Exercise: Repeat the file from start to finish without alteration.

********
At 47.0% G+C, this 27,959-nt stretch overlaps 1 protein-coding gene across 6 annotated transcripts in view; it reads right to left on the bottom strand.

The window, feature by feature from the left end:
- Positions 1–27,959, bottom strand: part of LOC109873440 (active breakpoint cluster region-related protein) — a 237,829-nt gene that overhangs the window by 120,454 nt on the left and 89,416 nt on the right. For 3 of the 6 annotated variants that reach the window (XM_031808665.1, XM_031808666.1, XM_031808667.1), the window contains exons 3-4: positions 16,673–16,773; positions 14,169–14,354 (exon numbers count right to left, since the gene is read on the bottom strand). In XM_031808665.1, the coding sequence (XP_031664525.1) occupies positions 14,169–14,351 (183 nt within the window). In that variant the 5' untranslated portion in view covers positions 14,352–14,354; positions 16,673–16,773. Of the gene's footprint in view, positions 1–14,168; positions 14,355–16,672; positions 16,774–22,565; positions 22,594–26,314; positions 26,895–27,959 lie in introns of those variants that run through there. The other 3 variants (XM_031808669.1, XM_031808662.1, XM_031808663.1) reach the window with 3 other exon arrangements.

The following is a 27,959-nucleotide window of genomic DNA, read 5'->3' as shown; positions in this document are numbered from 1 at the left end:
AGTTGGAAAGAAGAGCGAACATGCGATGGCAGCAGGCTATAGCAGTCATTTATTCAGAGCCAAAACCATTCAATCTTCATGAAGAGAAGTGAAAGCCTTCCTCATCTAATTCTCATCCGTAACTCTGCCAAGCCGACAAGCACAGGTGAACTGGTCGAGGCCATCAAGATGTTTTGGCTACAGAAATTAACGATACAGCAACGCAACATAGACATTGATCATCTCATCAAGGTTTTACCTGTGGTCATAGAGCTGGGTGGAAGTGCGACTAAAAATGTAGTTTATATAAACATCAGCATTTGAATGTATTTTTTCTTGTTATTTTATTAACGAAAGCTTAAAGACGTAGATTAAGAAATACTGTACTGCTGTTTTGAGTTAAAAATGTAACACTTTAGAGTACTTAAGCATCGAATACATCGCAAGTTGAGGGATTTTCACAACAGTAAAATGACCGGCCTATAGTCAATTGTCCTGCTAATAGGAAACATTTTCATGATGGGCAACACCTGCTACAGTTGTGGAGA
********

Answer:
At 47.0% G+C, this 27,959-nt stretch overlaps 1 protein-coding gene across 6 annotated transcripts in view; it reads right to left on the bottom strand.

The window, feature by feature from the left end:
- Positions 1–27,959, bottom strand: part of LOC109873440 (active breakpoint cluster region-related protein) — a 237,829-nt gene that overhangs the window by 120,454 nt on the left and 89,416 nt on the right. For 3 of the 6 annotated variants that reach the window (XM_031808665.1, XM_031808666.1, XM_031808667.1), the window contains exons 3-4: positions 16,673–16,773; positions 14,169–14,354 (exon numbers count right to left, since the gene is read on the bottom strand). In XM_031808665.1, the coding sequence (XP_031664525.1) occupies positions 14,169–14,351 (183 nt within the window). In that variant the 5' untranslated portion in view covers positions 14,352–14,354; positions 16,673–16,773. Of the gene's footprint in view, positions 1–14,168; positions 14,355–16,672; positions 16,774–22,565; positions 22,594–26,314; positions 26,895–27,959 lie in introns of those variants that run through there. The other 3 variants (XM_031808669.1, XM_031808662.1, XM_031808663.1) reach the window with 3 other exon arrangements.

The following is a 27,959-nucleotide window of genomic DNA, read 5'->3' as shown; positions in this document are numbered from 1 at the left end:
AGTTGGAAAGAAGAGCGAACATGCGATGGCAGCAGGCTATAGCAGTCATTTATTCAGAGCCAAAACCATTCAATCTTCATGAAGAGAAGTGAAAGCCTTCCTCATCTAATTCTCATCCGTAACTCTGCCAAGCCGACAAGCACAGGTGAACTGGTCGAGGCCATCAAGATGTTTTGGCTACAGAAATTAACGATACAGCAACGCAACATAGACATTGATCATCTCATCAAGGTTTTACCTGTGGTCATAGAGCTGGGTGGAAGTGCGACTAAAAATGTAGTTTATATAAACATCAGCATTTGAATGTATTTTTTCTTGTTATTTTATTAACGAAAGCTTAAAGACGTAGATTAAGAAATACTGTACTGCTGTTTTGAGTTAAAAATGTAACACTTTAGAGTACTTAAGCATCGAATACATCGCAAGTTGAGGGATTTTCACAACAGTAAAATGACCGGCCTATAGTCAATTGTCCTGCTAATAGGAAACATTTTCATGATGGGCAACACCTGCTACAGTTGTGGAGA